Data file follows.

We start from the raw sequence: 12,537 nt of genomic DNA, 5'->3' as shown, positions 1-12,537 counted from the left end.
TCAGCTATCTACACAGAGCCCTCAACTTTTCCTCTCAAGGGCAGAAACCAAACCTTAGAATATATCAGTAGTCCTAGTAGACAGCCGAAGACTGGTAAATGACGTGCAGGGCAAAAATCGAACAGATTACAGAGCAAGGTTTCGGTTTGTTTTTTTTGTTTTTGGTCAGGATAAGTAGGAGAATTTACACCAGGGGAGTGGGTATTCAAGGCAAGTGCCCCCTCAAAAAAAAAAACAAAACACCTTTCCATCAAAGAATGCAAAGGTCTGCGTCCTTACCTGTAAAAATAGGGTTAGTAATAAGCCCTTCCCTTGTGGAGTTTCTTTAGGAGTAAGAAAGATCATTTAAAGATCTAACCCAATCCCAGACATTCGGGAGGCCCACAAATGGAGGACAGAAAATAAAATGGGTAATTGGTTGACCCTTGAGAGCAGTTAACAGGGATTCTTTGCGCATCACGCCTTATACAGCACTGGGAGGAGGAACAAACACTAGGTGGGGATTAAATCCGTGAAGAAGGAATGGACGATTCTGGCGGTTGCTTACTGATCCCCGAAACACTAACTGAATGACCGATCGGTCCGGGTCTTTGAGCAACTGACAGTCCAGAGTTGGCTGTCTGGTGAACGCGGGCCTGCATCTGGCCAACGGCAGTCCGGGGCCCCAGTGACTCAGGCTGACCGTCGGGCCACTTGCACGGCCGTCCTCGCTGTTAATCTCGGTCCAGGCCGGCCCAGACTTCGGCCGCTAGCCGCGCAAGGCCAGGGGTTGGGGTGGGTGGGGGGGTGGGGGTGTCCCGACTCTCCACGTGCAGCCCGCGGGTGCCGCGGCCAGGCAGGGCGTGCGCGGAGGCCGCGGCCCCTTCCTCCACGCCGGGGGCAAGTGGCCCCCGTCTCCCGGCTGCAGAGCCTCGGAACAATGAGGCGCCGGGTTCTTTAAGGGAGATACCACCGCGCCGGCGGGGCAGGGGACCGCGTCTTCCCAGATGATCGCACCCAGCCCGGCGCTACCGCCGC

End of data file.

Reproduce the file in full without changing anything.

We start from the raw sequence: 12,537 nt of genomic DNA, 5'->3' as shown, positions 1-12,537 counted from the left end.
TCAGCTATCTACACAGAGCCCTCAACTTTTCCTCTCAAGGGCAGAAACCAAACCTTAGAATATATCAGTAGTCCTAGTAGACAGCCGAAGACTGGTAAATGACGTGCAGGGCAAAAATCGAACAGATTACAGAGCAAGGTTTCGGTTTGTTTTTTTTGTTTTTGGTCAGGATAAGTAGGAGAATTTACACCAGGGGAGTGGGTATTCAAGGCAAGTGCCCCCTCAAAAAAAAAAACAAAACACCTTTCCATCAAAGAATGCAAAGGTCTGCGTCCTTACCTGTAAAAATAGGGTTAGTAATAAGCCCTTCCCTTGTGGAGTTTCTTTAGGAGTAAGAAAGATCATTTAAAGATCTAACCCAATCCCAGACATTCGGGAGGCCCACAAATGGAGGACAGAAAATAAAATGGGTAATTGGTTGACCCTTGAGAGCAGTTAACAGGGATTCTTTGCGCATCACGCCTTATACAGCACTGGGAGGAGGAACAAACACTAGGTGGGGATTAAATCCGTGAAGAAGGAATGGACGATTCTGGCGGTTGCTTACTGATCCCCGAAACACTAACTGAATGACCGATCGGTCCGGGTCTTTGAGCAACTGACAGTCCAGAGTTGGCTGTCTGGTGAACGCGGGCCTGCATCTGGCCAACGGCAGTCCGGGGCCCCAGTGACTCAGGCTGACCGTCGGGCCACTTGCACGGCCGTCCTCGCTGTTAATCTCGGTCCAGGCCGGCCCAGACTTCGGCCGCTAGCCGCGCAAGGCCAGGGGTTGGGGTGGGTGGGGGGGTGGGGGTGTCCCGACTCTCCACGTGCAGCCCGCGGGTGCCGCGGCCAGGCAGGGCGTGCGCGGAGGCCGCGGCCCCTTCCTCCACGCCGGGGGCAAGTGGCCCCCGTCTCCCGGCTGCAGAGCCTCGGAACAATGAGGCGCCGGGTTCTTTAAGGGAGATACCACCGCGCCGGCGGGGCAGGGGACCGCGTCTTCCCAGATGATCGCACCCAGCCCGGCGCTACCGCCGC